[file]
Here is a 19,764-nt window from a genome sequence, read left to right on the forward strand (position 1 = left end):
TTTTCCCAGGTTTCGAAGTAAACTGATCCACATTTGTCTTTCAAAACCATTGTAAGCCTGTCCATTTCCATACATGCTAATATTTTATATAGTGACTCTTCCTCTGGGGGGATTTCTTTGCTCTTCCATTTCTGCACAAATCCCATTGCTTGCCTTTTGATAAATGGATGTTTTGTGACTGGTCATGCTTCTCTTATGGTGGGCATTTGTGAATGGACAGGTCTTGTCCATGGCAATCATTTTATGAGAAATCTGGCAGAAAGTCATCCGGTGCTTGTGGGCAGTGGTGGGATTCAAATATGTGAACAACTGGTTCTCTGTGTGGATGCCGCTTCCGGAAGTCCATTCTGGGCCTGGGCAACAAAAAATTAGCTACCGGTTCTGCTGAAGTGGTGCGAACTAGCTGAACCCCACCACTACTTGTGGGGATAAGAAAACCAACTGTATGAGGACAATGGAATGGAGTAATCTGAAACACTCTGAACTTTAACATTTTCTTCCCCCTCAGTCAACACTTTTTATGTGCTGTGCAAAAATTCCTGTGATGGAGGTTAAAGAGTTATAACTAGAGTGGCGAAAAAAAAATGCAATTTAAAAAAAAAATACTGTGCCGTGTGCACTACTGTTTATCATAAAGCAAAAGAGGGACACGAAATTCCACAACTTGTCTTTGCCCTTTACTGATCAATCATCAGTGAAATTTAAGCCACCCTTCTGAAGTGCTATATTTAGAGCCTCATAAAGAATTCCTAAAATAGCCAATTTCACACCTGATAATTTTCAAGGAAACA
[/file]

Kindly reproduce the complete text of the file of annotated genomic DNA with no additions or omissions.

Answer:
Here is a 19,764-nt window from a genome sequence, read left to right on the forward strand (position 1 = left end):
TTTTCCCAGGTTTCGAAGTAAACTGATCCACATTTGTCTTTCAAAACCATTGTAAGCCTGTCCATTTCCATACATGCTAATATTTTATATAGTGACTCTTCCTCTGGGGGGATTTCTTTGCTCTTCCATTTCTGCACAAATCCCATTGCTTGCCTTTTGATAAATGGATGTTTTGTGACTGGTCATGCTTCTCTTATGGTGGGCATTTGTGAATGGACAGGTCTTGTCCATGGCAATCATTTTATGAGAAATCTGGCAGAAAGTCATCCGGTGCTTGTGGGCAGTGGTGGGATTCAAATATGTGAACAACTGGTTCTCTGTGTGGATGCCGCTTCCGGAAGTCCATTCTGGGCCTGGGCAACAAAAAATTAGCTACCGGTTCTGCTGAAGTGGTGCGAACTAGCTGAACCCCACCACTACTTGTGGGGATAAGAAAACCAACTGTATGAGGACAATGGAATGGAGTAATCTGAAACACTCTGAACTTTAACATTTTCTTCCCCCTCAGTCAACACTTTTTATGTGCTGTGCAAAAATTCCTGTGATGGAGGTTAAAGAGTTATAACTAGAGTGGCGAAAAAAAAATGCAATTTAAAAAAAAAATACTGTGCCGTGTGCACTACTGTTTATCATAAAGCAAAAGAGGGACACGAAATTCCACAACTTGTCTTTGCCCTTTACTGATCAATCATCAGTGAAATTTAAGCCACCCTTCTGAAGTGCTATATTTAGAGCCTCATAAAGAATTCCTAAAATAGCCAATTTCACACCTGATAATTTTCAAGGAAACA